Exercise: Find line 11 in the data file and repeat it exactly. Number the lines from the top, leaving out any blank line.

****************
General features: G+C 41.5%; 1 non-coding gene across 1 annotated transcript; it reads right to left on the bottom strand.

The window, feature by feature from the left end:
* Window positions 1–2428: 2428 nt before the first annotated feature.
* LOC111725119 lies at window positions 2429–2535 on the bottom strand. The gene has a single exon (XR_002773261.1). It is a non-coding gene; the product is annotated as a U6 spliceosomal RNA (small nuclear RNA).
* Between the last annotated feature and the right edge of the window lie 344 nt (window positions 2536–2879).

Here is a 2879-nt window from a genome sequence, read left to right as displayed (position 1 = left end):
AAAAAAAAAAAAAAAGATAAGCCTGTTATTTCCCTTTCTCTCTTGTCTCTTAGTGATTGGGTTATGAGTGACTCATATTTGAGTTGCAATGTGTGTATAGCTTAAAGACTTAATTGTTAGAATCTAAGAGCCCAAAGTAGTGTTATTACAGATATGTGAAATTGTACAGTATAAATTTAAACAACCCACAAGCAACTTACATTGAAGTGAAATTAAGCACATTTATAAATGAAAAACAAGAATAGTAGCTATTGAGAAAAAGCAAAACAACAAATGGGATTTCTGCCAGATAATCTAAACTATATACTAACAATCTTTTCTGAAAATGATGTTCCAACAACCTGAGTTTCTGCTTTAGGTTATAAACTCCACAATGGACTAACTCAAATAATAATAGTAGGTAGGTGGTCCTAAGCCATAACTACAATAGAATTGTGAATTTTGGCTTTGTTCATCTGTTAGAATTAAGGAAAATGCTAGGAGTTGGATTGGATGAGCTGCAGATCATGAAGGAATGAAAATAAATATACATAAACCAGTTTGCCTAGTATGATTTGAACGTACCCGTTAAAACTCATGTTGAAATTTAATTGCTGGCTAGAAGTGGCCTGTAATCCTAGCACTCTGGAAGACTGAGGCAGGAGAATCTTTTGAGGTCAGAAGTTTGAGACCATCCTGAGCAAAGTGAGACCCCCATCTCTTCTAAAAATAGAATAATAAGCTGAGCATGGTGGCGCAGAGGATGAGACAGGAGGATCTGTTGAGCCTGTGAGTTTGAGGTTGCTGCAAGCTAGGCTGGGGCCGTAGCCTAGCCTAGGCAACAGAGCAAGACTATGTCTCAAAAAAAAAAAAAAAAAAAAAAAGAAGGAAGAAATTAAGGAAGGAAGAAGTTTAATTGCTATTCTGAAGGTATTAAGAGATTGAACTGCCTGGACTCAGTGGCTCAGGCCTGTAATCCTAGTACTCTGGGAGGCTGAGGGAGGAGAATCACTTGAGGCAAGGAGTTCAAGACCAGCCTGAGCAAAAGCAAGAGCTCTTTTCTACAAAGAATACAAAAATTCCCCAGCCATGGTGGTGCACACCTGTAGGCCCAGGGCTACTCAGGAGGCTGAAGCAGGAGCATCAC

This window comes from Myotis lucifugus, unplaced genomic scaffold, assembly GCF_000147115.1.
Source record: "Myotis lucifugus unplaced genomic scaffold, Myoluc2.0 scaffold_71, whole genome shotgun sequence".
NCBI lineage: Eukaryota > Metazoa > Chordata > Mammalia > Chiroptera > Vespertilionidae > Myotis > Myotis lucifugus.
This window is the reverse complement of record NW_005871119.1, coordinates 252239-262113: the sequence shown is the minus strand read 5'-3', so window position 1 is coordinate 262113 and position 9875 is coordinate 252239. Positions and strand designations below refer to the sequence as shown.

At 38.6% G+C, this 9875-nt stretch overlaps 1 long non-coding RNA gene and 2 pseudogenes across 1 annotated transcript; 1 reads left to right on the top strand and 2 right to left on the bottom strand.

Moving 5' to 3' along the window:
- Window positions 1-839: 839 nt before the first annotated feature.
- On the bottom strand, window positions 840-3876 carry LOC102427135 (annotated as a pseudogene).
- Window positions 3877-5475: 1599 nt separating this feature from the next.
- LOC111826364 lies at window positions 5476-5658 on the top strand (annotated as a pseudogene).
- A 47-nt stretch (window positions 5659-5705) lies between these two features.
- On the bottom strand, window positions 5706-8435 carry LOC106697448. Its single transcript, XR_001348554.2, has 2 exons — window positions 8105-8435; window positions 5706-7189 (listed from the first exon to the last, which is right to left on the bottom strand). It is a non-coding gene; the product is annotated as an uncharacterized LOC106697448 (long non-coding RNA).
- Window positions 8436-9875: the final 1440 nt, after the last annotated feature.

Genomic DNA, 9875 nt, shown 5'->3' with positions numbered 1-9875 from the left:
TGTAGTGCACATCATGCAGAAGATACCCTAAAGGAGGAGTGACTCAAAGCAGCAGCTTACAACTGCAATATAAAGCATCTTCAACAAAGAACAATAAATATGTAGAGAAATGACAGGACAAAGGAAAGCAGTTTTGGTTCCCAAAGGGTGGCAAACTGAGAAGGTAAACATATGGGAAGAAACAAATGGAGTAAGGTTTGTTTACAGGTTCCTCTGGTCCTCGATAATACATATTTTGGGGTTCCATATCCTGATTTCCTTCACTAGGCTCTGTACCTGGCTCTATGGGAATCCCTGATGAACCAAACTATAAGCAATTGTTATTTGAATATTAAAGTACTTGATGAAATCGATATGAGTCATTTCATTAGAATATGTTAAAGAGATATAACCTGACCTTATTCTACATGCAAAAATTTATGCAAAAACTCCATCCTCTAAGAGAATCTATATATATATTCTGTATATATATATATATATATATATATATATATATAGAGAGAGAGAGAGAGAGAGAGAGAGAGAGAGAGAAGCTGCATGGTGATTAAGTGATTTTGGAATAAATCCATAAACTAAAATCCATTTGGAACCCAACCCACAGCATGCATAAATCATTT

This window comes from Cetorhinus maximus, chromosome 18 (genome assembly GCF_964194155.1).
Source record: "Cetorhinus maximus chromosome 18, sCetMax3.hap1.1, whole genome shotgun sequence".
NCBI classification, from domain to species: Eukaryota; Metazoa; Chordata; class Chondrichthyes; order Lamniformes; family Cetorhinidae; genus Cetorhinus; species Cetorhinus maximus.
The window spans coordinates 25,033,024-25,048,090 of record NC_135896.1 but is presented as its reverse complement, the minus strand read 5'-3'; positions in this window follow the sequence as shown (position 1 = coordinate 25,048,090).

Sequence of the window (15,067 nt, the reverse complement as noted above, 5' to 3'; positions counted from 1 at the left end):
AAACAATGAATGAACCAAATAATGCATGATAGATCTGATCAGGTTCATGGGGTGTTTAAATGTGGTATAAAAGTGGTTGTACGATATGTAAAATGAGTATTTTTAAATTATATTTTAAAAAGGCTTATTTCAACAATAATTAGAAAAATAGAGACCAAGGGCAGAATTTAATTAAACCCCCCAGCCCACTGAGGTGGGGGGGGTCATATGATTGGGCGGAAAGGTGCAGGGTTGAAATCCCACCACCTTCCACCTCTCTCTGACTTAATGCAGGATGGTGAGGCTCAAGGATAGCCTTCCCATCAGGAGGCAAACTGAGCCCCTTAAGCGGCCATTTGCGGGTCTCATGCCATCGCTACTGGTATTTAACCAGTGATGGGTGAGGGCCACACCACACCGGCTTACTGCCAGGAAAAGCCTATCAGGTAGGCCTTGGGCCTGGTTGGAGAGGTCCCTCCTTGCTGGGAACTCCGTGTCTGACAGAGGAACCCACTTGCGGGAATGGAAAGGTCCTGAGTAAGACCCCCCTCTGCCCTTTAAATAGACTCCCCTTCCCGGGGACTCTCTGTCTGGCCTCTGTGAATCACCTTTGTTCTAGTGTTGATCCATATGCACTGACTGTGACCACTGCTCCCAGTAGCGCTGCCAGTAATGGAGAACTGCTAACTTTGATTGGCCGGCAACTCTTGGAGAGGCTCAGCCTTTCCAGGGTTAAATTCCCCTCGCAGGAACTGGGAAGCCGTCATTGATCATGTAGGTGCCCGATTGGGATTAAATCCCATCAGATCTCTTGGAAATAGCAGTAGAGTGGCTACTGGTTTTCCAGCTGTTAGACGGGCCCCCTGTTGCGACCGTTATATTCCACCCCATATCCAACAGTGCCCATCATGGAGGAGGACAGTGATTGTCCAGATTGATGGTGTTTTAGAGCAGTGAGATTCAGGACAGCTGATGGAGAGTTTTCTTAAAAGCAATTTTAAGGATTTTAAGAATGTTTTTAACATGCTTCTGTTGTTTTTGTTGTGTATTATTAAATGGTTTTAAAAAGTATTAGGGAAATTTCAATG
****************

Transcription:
This window is the reverse complement of record NW_005871119.1, coordinates 252239-262113: the sequence shown is the minus strand read 5'-3', so window position 1 is coordinate 262113 and position 9875 is coordinate 252239. Positions and strand designations below refer to the sequence as shown.